In civil actions in federal court, either party may make a pre-trial motion for summary judgment. To succeed in a motion for summary judgment, a movant must show 1) that there are no disputed material issues of fact, and 2) that the movant is entitled to judgment as a matter of law.
When considering motions for summary judgment, judges view all evidence in the light most favorable to the movant's opponent. As used here, "material issues of fact" refers to any facts that could allow a fact-finder to decide against the movant. If the motion is granted, there will be no trial. The judge will immediately enter judgment for the movant.
Judges may grant partial summary judgment. For example, a judge might rule on some factual issues, but leave others for trial. Alternately, a judge might grant summary judgment regarding liability, but still hold a trial to determine damages.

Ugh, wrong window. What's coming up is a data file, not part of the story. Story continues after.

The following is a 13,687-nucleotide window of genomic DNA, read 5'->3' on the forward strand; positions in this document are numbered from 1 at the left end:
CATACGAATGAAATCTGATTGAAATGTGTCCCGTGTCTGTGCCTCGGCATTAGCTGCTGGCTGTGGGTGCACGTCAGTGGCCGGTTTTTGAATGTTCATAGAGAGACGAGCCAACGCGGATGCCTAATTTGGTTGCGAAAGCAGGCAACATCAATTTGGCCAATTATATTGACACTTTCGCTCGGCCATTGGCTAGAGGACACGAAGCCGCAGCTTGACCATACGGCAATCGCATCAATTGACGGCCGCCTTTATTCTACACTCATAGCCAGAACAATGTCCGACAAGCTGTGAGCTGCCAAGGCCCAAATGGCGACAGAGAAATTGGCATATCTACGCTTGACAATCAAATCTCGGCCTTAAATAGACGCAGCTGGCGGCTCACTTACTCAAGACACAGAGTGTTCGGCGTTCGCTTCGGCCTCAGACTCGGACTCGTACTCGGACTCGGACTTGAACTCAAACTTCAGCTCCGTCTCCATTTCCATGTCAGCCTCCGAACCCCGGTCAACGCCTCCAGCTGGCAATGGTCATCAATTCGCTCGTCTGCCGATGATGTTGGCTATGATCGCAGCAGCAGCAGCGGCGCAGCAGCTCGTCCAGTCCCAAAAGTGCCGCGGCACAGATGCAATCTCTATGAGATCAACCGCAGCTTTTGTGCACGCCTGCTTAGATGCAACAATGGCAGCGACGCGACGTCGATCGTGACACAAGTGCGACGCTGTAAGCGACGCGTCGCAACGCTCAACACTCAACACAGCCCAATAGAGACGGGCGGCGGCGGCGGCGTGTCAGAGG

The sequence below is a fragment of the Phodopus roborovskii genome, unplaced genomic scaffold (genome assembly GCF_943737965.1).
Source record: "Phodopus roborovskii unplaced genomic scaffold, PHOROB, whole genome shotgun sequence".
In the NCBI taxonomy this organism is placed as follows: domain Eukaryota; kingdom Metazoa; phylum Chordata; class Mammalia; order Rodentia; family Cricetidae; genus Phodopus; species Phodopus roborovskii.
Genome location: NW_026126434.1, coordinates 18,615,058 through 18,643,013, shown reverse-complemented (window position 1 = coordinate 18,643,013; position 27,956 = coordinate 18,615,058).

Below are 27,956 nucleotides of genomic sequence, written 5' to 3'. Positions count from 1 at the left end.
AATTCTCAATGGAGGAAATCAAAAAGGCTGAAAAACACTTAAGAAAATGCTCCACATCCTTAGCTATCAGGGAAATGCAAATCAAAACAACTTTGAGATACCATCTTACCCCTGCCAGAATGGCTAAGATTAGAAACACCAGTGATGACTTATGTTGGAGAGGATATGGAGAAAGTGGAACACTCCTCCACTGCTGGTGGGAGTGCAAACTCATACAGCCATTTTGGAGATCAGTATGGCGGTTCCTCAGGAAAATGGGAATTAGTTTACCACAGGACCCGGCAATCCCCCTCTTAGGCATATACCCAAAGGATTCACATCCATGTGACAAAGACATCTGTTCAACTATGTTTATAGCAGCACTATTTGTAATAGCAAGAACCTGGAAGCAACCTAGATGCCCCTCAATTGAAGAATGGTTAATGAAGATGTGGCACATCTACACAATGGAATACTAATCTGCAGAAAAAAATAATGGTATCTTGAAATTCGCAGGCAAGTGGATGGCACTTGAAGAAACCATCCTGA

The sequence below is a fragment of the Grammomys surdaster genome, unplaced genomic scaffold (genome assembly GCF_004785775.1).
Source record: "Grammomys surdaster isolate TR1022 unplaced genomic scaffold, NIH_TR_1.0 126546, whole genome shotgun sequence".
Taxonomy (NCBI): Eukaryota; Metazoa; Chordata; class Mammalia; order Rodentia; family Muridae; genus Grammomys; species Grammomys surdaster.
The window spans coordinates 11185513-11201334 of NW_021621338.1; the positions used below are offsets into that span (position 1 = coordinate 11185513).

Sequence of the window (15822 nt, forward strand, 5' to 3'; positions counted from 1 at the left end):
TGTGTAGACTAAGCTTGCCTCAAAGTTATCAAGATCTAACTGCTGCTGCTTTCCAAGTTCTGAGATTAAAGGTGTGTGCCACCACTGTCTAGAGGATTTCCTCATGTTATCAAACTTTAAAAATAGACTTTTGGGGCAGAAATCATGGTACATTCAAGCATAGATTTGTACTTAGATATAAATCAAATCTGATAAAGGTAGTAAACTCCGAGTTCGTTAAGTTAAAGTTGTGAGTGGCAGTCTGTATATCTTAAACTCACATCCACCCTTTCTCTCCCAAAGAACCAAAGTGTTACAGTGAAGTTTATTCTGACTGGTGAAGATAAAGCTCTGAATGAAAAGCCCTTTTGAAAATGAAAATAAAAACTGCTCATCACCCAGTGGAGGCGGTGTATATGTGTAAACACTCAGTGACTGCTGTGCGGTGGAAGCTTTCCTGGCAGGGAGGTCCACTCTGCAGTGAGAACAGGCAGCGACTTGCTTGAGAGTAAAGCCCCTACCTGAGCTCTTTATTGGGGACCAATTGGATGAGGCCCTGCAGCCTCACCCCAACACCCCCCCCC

When the court considers a motion for summary judgment, all parties involved may submit affidavits and other supporting evidence. In Celotex Corp. v. Catrett, 477 U.S. 317 (1986), the Supreme Court held that if one party advances factual support for their claims, and a second merely rests on its pleadings, the court may grant summary judgment against the second party.